DINOSAURS:their life, death and politics
Death brings many people to life in northeastern Montana each summer. But the deaths did not just occur in Big Sky Country nor were they recent. Autopsies are incomplete despite the lengthy interval between the time of death and now. The time span is over 65 million years because the deceased are dinosaurs.
Earthwatch is a non-profit organization which sponsors about 150 scientific research teams each year and christens butchers, bakers and candle stick makers as aide-de-camps for studies from such exotic sites as Tonga to the more geographically mundane spots: Minnesota. It was a dozen years ago that an Earthwatch catalog lured me to
Arica, Chile, to assist in the autopsy of mummies. Subsequent trips to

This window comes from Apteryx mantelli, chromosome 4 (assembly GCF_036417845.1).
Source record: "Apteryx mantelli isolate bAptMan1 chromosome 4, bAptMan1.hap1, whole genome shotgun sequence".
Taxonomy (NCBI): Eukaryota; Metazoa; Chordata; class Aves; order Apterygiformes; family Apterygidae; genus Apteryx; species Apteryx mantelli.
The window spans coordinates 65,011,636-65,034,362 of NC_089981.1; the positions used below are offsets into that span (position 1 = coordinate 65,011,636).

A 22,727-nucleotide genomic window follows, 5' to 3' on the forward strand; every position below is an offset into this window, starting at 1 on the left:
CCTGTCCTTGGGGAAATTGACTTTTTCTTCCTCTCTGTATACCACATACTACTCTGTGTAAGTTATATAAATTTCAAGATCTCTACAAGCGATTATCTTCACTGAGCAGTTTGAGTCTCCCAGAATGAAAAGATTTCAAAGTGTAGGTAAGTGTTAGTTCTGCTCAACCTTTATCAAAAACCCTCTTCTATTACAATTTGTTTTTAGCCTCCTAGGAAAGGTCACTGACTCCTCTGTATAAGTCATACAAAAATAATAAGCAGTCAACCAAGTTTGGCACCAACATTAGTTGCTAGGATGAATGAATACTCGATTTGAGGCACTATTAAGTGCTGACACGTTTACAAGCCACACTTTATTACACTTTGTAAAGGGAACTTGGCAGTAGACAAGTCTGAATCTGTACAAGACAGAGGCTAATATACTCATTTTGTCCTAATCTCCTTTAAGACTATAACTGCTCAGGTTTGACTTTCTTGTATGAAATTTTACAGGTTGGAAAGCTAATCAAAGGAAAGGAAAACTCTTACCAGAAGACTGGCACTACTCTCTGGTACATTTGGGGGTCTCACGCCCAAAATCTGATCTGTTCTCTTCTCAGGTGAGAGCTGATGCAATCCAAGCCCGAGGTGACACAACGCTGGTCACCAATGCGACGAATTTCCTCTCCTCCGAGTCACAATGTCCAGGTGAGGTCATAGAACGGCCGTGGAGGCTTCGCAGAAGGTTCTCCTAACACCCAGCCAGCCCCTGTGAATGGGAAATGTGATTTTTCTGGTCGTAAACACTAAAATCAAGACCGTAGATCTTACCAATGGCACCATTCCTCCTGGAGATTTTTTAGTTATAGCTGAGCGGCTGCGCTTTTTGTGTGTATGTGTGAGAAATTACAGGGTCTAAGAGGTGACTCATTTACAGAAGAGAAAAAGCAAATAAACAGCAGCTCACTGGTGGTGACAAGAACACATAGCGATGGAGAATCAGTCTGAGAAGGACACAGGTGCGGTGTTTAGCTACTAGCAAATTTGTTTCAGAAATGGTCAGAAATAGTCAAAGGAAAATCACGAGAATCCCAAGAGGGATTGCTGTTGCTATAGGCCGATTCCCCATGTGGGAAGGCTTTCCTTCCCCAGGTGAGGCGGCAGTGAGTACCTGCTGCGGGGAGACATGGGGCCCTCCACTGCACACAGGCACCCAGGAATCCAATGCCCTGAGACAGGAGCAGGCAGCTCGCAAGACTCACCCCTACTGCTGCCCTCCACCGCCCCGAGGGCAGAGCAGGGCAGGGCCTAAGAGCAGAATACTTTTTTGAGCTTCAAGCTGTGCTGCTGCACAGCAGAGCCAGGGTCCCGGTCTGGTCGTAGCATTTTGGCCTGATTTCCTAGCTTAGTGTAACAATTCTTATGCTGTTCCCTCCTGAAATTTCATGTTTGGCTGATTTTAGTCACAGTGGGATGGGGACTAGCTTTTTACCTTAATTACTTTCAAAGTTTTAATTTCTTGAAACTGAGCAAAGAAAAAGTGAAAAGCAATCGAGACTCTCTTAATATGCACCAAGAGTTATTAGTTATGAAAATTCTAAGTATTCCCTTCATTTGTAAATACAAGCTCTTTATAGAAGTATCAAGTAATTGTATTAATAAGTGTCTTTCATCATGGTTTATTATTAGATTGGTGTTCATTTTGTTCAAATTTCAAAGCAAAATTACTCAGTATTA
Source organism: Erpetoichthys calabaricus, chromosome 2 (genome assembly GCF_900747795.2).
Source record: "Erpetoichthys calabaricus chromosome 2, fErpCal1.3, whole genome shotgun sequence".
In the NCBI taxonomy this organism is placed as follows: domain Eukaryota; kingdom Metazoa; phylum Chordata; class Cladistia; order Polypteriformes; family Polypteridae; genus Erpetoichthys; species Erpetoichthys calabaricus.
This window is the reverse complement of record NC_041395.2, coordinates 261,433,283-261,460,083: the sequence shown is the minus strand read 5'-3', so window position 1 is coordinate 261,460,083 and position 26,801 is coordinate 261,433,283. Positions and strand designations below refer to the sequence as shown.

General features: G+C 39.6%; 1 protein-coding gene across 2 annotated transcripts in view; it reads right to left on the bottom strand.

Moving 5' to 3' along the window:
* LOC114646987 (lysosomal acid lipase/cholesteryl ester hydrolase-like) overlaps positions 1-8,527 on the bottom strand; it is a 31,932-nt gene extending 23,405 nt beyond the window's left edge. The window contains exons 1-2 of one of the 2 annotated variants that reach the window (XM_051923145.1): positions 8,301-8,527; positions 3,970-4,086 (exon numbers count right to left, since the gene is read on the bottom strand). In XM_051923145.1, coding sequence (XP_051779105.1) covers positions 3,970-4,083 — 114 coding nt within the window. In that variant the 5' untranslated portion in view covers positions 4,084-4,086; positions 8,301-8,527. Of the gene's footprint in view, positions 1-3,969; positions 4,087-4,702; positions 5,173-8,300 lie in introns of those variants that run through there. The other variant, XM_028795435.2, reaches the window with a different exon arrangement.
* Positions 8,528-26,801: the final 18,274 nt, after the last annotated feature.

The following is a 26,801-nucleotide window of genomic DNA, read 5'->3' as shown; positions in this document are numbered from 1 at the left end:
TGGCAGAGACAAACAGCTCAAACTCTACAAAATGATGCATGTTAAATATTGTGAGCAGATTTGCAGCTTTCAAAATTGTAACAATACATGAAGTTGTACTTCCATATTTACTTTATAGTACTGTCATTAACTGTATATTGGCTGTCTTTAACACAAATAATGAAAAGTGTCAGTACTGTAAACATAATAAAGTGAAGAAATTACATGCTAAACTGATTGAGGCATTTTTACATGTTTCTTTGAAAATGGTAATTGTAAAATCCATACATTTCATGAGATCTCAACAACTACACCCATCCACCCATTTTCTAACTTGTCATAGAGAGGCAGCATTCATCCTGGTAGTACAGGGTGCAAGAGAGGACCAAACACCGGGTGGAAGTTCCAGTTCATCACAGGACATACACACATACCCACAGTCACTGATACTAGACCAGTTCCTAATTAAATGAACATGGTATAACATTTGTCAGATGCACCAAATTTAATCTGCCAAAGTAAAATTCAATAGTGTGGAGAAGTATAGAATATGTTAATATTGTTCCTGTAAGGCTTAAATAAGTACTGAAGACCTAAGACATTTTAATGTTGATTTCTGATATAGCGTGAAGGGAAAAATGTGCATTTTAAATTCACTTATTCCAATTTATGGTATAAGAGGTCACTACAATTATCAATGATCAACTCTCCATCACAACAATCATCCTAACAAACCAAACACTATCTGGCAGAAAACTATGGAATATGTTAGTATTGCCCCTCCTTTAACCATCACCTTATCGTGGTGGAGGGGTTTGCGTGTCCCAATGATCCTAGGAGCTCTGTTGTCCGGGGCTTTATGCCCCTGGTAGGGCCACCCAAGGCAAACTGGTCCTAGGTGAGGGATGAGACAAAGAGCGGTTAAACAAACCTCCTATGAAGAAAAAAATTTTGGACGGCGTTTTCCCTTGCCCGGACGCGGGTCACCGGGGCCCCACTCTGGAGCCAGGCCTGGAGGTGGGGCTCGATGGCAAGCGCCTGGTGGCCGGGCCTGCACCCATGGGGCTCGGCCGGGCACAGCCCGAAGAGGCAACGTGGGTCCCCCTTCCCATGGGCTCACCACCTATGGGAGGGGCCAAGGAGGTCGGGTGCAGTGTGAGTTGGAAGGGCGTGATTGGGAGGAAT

Frick, Switzerland (Plateosaurs dinosaurs); and
South Shields, England (Roman Fort on Tyne)
preceded the 1997 and '98 expeditions to Fort Peck, Montana; for studies ominously entitled: End of Dinosaurs.
In between the latter two excursions was a journey to Yuxi City, Yunnan Province, China. More dinosaurs.
Fort Peck is a tiny dot on the map but it wasn't always that way. FDR did a lot of dam things during his tenure as various agencies erected three record-sized barriers:
Grand Coulee - the largest concrete structure;
Hoover - the tallest concrete weir; and
Ft. Peck's 4 mile dirt pile draws accolades as the biggest earthen dam.
For the better part of the 1930's Ft. Peck's population teetered around 30,000 and life there featured a playhouse open 24 hours a day; a hospital; schools and shopping facilities. LIFE magazine's first cover on November 23, 1936, featured an image of Ft. Peck Dam that Elizabeth Bourke White's saw through her viewfinder . Eleven years after that famous photograph was taken, the Oscar winning film was "Forever Amber," and it was the search for amber that has been in Fort Peck forever which drew me to Montana a half century after Linda Darnell starred in that story of English history.